Mamma Maya: Eco-Cancun for Kids | AspenTimes.com

Mamma Maya: Eco-Cancun for Kids

Cameron M. Burns

Kids and adults enjoy touching a ray at the La Isla Shopping Village aquarium.

Cancun, Mexico.For most of my adult life, the name Cancun has been synonymous with wild fun, yard-tall margaritas and drunken college kids appearing in videos like “College Girls Gone Crazy-Psycho-Berserk” and “Uh-Oh, La Policia.” So when the wife suggested we take our very young children to Cancun for a “family beach trip,” I balked. Cancun? With little kids? Are you nuts?

Certainly, there’s no denying that kids like the beach, and Cancun has some of the world’s finest, with their pure white grains sparkling on the edge of the most iridescent turquoise-green sea in North America. I can think of few better places to bury Daddy up to his head and watch the tide roll in. But besides the beach, what else was there for an adventurous tot? Well, as it turns out, a lot.

Cancun was literally built from scratch in the 1970s, and its founders were probably thinking of adults when they devised their exceptionally complex margaritas and decorated the area’s plush hotel rooms. But over the past 15 years, clever Mexican and international investors have put a huge emphasis on family, and built a range of attractions that appeal to a wide swath of ages and interests. Specifically, though, Cancun has become the center of a sort of renaissance in kiddy-ecology tourism.There are numerous major “eco-parks” in and around Cancun – great, rambling properties set between the sea and the lush Yucatan forest that showcase not only the natural environment, but also the impacts that humans have on it. I recently placed the family in a small airline shipping container, and met them at the cargo dock for a look around.”Zoe, did you see those great beaches?”

“No, Dad. I was underneath, in the storage hold. Along with all the other screeching animals. And Mom.””Oh. Well, you will. It’s really pretty here.”Historically, Xcaret and Xel-Ha have been the best known of these parks. Located south of Cancun, both have aquatic themes: Xcaret is regarded for its floatable underground rivers and its swim-with-the-dolphins program. Likewise, Xel-Ha, billed as the world’s biggest aquarium, is a collection of geologic water-related features (cenotes, lagoons, caves, etc.) in which curious youngsters can swim, snorkel and generally get lost in the wet Yucatan wilds.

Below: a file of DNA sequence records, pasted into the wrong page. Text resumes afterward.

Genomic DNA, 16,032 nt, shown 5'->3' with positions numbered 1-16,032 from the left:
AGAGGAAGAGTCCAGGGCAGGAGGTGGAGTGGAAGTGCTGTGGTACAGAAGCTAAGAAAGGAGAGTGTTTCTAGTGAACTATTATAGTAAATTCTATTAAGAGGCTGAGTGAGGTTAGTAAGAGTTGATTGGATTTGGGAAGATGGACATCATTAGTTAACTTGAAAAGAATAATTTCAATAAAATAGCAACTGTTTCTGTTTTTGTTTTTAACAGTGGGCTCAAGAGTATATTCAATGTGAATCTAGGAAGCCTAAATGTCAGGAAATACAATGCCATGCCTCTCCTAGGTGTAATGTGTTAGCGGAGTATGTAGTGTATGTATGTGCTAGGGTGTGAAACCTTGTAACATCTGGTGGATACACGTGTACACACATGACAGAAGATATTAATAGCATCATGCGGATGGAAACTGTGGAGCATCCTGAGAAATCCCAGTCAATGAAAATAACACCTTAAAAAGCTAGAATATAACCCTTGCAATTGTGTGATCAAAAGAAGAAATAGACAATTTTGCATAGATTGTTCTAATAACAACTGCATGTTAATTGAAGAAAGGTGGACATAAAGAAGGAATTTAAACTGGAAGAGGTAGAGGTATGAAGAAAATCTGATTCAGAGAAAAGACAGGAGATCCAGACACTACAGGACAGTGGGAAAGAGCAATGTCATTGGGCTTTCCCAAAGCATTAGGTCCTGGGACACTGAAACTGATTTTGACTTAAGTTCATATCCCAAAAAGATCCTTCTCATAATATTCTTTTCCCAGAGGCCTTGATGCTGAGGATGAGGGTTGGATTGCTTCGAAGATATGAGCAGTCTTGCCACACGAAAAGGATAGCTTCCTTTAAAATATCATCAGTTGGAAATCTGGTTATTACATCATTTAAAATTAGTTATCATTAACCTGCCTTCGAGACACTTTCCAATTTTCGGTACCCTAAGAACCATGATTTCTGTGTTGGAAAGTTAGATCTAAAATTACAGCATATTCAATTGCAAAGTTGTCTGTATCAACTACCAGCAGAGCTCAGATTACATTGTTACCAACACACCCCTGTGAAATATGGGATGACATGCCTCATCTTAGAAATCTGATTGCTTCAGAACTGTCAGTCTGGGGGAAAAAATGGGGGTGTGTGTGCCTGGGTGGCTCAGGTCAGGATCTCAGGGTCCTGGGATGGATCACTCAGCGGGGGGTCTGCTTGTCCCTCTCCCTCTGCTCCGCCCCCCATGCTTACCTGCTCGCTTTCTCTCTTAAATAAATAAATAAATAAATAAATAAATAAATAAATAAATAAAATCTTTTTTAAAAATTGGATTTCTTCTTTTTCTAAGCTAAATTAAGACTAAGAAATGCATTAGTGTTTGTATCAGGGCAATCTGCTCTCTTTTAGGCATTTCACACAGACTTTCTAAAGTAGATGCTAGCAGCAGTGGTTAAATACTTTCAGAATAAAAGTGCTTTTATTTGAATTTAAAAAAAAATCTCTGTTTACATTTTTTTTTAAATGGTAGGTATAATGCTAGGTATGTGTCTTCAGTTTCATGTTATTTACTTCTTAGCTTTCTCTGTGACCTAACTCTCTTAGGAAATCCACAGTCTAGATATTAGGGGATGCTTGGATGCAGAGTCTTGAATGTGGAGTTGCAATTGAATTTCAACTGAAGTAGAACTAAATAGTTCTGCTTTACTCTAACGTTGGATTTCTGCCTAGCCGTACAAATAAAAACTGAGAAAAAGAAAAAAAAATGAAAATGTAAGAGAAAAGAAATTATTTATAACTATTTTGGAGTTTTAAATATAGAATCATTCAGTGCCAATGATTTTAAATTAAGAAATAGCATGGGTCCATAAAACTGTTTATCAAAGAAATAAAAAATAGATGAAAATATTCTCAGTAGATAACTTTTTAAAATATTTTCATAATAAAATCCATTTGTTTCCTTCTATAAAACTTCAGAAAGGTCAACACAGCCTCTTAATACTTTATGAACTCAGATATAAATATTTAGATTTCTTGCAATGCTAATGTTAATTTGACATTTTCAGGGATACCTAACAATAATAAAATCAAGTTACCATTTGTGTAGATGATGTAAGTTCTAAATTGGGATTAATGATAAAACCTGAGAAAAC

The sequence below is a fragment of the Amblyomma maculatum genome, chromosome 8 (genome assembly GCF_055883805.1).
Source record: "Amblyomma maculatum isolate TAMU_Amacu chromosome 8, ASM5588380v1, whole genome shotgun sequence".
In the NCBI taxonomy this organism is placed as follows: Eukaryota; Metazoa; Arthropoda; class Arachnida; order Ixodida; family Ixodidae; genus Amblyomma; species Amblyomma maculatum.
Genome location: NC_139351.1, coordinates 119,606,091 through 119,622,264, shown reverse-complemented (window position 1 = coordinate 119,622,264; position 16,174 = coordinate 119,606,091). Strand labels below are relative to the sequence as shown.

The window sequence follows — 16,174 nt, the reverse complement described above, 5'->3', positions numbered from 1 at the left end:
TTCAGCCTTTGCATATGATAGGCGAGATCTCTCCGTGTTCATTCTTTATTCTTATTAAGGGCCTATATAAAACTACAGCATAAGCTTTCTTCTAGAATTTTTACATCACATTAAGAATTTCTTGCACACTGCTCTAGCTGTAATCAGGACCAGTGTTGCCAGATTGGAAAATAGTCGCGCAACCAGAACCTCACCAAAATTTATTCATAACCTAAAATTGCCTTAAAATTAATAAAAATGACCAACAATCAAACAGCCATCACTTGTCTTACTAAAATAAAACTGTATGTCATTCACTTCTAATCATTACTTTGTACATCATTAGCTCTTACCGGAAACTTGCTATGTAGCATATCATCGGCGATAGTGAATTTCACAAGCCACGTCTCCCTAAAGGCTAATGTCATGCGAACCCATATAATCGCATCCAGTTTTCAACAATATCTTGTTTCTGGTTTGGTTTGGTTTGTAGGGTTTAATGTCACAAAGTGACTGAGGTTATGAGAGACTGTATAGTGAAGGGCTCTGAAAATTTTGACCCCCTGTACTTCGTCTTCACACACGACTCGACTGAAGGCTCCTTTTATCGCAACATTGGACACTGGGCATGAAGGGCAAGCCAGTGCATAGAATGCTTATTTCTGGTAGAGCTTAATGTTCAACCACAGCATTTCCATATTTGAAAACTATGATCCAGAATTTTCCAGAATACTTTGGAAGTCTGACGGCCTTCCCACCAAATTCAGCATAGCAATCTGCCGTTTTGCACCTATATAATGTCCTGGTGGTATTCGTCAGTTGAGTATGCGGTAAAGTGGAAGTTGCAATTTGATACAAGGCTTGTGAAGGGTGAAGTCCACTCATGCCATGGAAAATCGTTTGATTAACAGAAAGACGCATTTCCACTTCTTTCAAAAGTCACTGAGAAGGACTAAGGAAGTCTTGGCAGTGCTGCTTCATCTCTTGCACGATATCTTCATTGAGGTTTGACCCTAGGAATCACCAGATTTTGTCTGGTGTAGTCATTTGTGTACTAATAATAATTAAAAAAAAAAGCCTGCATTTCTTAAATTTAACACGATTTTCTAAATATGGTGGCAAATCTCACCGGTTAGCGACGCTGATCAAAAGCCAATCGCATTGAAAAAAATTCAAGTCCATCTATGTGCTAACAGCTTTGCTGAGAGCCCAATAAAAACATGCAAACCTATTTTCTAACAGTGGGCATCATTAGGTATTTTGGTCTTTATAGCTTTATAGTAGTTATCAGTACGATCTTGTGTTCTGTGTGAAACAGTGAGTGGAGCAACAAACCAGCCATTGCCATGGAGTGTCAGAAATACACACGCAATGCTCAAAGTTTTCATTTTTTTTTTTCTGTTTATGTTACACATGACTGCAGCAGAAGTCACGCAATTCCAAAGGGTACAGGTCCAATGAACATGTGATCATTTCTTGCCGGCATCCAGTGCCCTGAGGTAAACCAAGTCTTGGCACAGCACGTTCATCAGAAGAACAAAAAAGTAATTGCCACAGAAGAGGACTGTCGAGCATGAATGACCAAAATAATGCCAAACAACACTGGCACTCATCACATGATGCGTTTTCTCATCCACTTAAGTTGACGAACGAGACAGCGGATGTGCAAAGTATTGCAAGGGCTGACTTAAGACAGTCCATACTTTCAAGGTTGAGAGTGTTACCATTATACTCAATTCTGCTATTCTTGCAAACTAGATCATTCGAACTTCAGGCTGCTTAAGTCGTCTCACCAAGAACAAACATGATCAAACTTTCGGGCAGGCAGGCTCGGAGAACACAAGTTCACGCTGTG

My wife Ann and I had been there in the mid-1990s and thought it a wonderful place, but this time – with grommets in tow – it was apparent how much emphasis had been placed on children. Lots of attractions had been added since our first trip. After the girls had un-kinked from the shipping container, the first thing we noticed was the educational aspect of the place. Busloads of Mexican kids ran about, laughing, talking (screaming!) and exploring the natural world the way kids are meant to explore. In other words, the emphasis was on active interaction.Yet it was obvious as we moved through the orientation program at Xcaret that these kids weren’t just having fun, they were being taught something. At every kiosk, boot, and entry point, they were given information about the sensitivity of the watercourses, the endangered status of some of the local wildlife and the destruction of the reefs beyond the shore. Coming from a culture that generally regards itself superior to its southern neighbor, we were refreshed to see the Mexican kids being steeped in environmental issues. I can recall only a few places this side of the border where so many people were immersed in eco-activities.

The next day, we visited Isla Mujeres and another eco-park: Garrafón (www.garrafon.com). Parc Garrafón is similar to Xcaret, Xel-Ha, and many of the other regional eco-parks, combining aquatic activities with serious learning.Parc Garrafón is more sea-based than land-based, however. In fact, the best activities here require getting all wet – which I’m good at (park officials will remind you to wear ecologically appropriate sunscreen). There is a fabulous snorkeling area, a zipline spanning portions of the coast, and a wonderful oceanside path – and always, the interpretive kiosks and instructional lessons about the environment and us humans.On our last day, we visited a couple of different water-related parks – Aqua World, part of Parc Nizuc (whose website ironically bills it as “the only water park in Cancun”), where again, lessons on the tenuous balance of the natural world were widely shared.

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Still, Parc Nizuc was worthy. My 4-year-old, Zoe, had the opportunity to hang out with (and stroke the bellies of) some very friendly dolphins, the friendliest being a delightful lass named Athena, who, though very pregnant, wowed us with her aerial acrobatics.”Daddy, that’s pretty awesome,” she told me later.It was. And, to my delight, Cancun had proven itself a place where kids and parents could all regale the natural world, experience the best of Mexico, and the overworked parents could still enjoy that well-deserved yard-tall margarita at the end of the day, buried up to their heads as the tide rolled in – “Zoe, no, not the shovel!”

Cameron M. Burns is a Colorado-based writer. He supplied a pillow and a dog bowl full of water for his family’s flight south.

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